CBSSports.com first reported that Garza's departure from USC was related to an NCAA probe of Tennessee's recruiting practices on the day that Garza resigned, on September 1. That report has now been proven accurate by this Yahoo story. 

For Garza's efforts above and beyond the NCAA guidelines, Tennessee didn't get much; not only did Seastrunk not commit to the Volunteers, of course, he didn't even take an official visit to Knoxville once it was time to make those choices. Seastrunk famously chose Oregon over Auburn in a recruiting process that still leaves a sour taste in Tigers fans' mouths to this day, and once the reports surfaced of Lyles maintaining close relationship with recruits even while getting paid large sums of money by the schools recruiting them, Seastrunk ended up transferring to Baylor.

For as bad as this report makes Garza look in the eyes of the NCAA, however, the real entity in danger here is Tennessee; that athletic department was hit with a failure to monitor charge in August among various major infractions perpetrated by then-head basketball coach Bruce Pearl, and the program is nowhere near completing its two years of probation handed down by the NCAA. If the NCAA finds this to be another egregious flouting of recruiting regulations, Tennessee is liable to be considered a "repeat offender" by the Committee on Infractions, and that easily could mean serious, long-lasting consequences for the entire athletic department.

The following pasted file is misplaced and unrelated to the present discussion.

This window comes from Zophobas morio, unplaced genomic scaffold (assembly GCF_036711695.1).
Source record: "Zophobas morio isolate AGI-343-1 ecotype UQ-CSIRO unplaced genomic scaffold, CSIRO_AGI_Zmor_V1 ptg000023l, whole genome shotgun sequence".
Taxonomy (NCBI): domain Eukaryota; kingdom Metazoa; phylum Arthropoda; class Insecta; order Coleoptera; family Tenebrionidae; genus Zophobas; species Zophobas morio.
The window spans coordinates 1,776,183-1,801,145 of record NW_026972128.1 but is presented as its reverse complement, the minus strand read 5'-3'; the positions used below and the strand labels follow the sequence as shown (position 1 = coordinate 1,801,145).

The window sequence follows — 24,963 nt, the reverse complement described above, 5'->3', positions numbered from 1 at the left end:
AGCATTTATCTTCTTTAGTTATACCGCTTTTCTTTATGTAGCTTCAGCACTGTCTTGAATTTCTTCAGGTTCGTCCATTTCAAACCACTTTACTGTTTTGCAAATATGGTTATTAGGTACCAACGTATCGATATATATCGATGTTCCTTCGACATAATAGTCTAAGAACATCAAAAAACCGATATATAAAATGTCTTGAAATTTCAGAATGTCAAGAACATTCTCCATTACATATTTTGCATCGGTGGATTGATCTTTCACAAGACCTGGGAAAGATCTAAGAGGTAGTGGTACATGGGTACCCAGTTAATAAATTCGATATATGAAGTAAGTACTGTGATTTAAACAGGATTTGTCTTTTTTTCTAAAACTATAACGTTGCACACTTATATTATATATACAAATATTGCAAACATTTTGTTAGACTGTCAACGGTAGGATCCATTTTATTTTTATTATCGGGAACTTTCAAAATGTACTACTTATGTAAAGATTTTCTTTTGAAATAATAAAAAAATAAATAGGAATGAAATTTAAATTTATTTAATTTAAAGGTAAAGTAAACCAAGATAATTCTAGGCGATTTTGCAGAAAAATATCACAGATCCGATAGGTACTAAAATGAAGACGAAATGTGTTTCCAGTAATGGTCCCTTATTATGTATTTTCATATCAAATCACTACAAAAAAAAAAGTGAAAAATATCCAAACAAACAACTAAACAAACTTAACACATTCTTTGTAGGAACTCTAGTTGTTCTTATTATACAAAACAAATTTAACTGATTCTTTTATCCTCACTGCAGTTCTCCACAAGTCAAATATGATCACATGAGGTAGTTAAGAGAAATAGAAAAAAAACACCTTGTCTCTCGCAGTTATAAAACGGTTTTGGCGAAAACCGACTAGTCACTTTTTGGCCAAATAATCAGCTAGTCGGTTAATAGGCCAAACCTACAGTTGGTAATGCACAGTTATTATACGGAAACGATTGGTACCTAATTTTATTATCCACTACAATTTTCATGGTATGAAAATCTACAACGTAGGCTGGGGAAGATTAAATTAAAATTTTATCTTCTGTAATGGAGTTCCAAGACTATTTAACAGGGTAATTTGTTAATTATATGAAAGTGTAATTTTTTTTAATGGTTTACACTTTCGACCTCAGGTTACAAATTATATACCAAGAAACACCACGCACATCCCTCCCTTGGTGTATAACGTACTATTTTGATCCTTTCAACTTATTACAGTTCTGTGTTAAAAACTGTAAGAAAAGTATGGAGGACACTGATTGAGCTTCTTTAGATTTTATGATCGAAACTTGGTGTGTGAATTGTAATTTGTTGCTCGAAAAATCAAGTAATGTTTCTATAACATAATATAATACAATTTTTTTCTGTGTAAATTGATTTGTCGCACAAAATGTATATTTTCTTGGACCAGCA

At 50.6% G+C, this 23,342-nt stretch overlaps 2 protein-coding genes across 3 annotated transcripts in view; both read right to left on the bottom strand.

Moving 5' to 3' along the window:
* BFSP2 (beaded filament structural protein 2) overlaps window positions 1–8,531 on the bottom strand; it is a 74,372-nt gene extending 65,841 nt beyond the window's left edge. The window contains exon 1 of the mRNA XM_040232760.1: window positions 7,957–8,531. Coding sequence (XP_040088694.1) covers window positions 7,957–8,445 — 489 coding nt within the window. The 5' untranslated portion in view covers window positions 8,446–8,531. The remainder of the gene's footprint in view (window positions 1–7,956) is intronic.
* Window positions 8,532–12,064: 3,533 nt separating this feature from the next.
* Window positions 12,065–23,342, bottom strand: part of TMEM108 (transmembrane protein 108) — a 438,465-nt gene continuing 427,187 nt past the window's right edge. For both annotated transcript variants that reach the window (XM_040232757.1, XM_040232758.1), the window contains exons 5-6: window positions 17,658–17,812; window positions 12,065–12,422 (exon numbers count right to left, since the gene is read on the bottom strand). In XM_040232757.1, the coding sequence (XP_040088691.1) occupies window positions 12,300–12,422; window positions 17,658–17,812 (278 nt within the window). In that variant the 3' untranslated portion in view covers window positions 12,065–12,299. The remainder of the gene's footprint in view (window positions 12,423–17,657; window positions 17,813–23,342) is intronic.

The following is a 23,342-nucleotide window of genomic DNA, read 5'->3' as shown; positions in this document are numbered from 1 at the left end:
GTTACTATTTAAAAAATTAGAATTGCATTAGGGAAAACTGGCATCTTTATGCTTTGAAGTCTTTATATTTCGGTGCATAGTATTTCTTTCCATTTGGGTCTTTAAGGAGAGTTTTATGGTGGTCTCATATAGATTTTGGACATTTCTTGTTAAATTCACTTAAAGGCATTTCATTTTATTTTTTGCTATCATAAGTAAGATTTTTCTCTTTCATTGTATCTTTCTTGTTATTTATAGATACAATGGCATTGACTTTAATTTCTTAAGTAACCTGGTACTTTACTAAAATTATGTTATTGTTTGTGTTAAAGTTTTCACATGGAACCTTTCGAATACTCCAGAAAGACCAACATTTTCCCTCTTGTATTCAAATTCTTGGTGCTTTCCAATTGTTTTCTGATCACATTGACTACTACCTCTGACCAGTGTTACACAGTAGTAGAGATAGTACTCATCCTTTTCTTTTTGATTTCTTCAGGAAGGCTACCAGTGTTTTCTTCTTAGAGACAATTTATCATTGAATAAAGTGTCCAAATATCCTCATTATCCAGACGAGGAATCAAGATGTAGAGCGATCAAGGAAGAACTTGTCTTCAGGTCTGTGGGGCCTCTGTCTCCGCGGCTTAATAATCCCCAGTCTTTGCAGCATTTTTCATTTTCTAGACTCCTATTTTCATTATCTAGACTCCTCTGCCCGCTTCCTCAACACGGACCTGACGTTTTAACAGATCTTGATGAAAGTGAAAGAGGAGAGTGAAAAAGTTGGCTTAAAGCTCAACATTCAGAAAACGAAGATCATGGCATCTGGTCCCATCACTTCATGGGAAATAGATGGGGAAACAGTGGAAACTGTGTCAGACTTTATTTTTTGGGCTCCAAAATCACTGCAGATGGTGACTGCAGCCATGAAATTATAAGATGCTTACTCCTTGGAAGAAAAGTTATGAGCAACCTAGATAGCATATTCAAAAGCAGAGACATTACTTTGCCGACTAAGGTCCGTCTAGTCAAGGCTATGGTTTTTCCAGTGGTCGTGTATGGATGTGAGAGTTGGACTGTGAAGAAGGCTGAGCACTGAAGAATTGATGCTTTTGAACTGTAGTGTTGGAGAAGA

Posted on: August 20, 2011 12:50 pm
Edited on: August 20, 2011 12:53 pm
 

Larry Coker not distracted by Miami scandal

Posted by Tom Fornelli

As the University of Texas-San Antonio prepares to play the first football game in school's history, a lot of the attention being paid to the team right now has to do with the school its head coach used to coach at. Larry Coker spent 12 years coaching at Miami, and won a national title with the Hurricanes as head coach in 2001.

The five years Coker spent as head coach at Miami coincided with the time that Nevin Shapiro claims he was lavishing the team with all sorts of gifts and perks, and while Coker feels bad for what's going on at Miami right now, he seems more concerned about life at UTSA.

“I'm almost more distraught, because I was there for 12 years,” Coker told the San Antonio Express-News. “(It's) not a distraction, because I haven't done anything. But the people there, the players ... it's very hurtful, it really is.” 

What Coker didn't do was say whether or not he knew of the things Shapiro was doing at Miami, saying in a report earlier in the week that he knew Shapiro by name only.

 
 
 
 
The views expressed in this blog are solely those of the author and do not reflect the views of CBS Sports or CBSSports.com